Conover, W.J. (1980). *Practical Nonparametric Statistics*. Second Edition.
John Wiley and Sons, New York, Chapter 3.

Forbes, C., M. Evans, N. Hastings, and B. Peacock. (2011). Statistical Distributions. Fourth Edition. John Wiley and Sons, Hoboken, NJ.

Gibbons, R.D. (1987b). Statistical Models for the Analysis of Volatile Organic
Compounds in Waste Disposal Sites. *Ground Water* **25**, 572-580.

Gibbons, R.D., D.K. Bhaumik, and S. Aryal. (2009).
*Statistical Methods for Groundwater Monitoring*, Second Edition.
John Wiley & Sons, Hoboken.

Johnson, N. L., S. Kotz, and A. Kemp. (1992). *Univariate Discrete
Distributions*. Second Edition. John Wiley and Sons, New York, Chapter 4.

Pearson, E.S., and H.O. Hartley, eds. (1970). *Biometrika Tables for
Statisticians, Volume 1*. Cambridge Universtiy Press, New York, p.81.

Zar, J.H. (2010). *Biostatistical Analysis*.
Fifth Edition. Prentice-Hall, Upper Saddle River, NJ.

`epois`

, Poisson, codeestimate.object.

1 2 3 4 5 6 7 8 9 10 11 12 13 14 15 16 17 18 19 20 21 22 23 24 25 26 27 28 29 30 31 32 33 34 35 36 37 38 39 40 41 42 | ```
# Generate 20 observations from a Poisson distribution with parameter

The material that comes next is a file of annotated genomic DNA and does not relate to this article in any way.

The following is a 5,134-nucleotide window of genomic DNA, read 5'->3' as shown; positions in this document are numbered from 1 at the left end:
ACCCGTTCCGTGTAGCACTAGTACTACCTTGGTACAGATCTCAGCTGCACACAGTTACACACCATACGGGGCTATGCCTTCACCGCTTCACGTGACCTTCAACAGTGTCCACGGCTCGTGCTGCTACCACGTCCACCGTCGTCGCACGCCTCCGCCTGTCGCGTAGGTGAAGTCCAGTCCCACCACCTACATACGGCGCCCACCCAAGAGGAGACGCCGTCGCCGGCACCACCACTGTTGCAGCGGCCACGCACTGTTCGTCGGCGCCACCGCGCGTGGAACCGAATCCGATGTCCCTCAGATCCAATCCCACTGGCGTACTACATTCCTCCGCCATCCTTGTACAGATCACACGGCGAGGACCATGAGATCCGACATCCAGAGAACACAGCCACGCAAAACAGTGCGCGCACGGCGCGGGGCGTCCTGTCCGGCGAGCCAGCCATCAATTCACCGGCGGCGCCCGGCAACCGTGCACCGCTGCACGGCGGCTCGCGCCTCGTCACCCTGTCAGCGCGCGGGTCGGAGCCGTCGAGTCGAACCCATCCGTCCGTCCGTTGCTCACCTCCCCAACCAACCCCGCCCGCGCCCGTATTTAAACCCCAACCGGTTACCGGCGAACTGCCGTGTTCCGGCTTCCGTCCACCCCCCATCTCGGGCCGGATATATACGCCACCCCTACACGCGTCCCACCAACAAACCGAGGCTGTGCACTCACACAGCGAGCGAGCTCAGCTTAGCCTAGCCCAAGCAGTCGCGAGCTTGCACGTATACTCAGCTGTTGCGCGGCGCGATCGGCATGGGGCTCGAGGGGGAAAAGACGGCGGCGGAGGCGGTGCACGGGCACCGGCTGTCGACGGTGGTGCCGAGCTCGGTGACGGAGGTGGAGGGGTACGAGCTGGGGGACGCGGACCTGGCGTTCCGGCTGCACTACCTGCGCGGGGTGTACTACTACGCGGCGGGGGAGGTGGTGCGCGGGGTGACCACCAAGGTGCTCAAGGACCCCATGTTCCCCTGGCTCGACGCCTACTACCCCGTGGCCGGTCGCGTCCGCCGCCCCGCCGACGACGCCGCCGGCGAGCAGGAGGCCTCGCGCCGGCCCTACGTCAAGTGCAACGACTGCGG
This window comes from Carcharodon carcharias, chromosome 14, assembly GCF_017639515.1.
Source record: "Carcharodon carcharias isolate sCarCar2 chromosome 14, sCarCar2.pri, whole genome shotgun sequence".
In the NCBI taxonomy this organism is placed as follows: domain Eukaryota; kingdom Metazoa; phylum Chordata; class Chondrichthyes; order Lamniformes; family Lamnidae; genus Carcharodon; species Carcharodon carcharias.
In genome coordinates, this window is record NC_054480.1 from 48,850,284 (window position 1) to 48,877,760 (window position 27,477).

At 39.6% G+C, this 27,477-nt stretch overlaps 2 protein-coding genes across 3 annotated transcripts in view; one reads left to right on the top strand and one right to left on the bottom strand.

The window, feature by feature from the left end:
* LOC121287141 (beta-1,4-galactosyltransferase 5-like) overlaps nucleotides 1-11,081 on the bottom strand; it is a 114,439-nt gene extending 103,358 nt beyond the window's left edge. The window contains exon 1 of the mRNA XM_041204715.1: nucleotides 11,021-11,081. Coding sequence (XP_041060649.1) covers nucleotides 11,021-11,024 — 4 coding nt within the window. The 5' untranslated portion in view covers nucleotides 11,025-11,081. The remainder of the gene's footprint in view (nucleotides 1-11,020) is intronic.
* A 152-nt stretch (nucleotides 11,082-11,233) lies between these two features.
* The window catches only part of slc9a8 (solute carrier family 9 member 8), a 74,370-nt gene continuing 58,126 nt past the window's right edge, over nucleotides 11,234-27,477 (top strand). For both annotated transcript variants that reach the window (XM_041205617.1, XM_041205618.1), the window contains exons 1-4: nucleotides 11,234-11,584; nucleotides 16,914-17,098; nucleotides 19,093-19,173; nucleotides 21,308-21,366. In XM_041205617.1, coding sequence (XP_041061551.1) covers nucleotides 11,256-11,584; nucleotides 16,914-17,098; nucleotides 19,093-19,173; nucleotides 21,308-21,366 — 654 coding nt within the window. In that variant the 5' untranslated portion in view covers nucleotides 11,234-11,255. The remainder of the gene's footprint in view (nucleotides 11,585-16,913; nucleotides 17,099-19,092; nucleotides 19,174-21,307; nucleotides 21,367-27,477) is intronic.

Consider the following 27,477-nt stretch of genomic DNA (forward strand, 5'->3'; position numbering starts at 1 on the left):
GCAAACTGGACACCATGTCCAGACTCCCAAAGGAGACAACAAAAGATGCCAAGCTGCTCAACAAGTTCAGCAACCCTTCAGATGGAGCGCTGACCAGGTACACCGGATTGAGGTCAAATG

# lambda=2. The true 90'th percentile of this distribution is 4 (actually,
# 4 is the p'th quantile for any value of p between 0.86 and 0.947).
# Here we will use eqpois to estimate the 90'th percentile and construct a
# two-sided 95% confidence interval for this percentile.
# (Note: the call to set.seed simply allows you to reproduce this example.)
set.seed(250)
dat <- rpois(20, lambda = 2)
eqpois(dat, p = 0.9, ci = TRUE)
#Results of Distribution Parameter Estimation
#--------------------------------------------
#
#Assumed Distribution: Poisson
#
#Estimated Parameter(s): lambda = 1.8
#
#Estimation Method: mle/mme/mvue
#
#Estimated Quantile(s): 90'th %ile = 4
#
#Quantile Estimation Method: mle
#
#Data: dat
#
#Sample Size: 20
#
#Confidence Interval for: 90'th %ile
#
#Confidence Interval Method: Exact
#
#Confidence Interval Type: two-sided
#
#Confidence Level: 95%
#
#Confidence Interval: LCL = 3
# UCL = 5
# Clean up
#---------
rm(dat)
``` |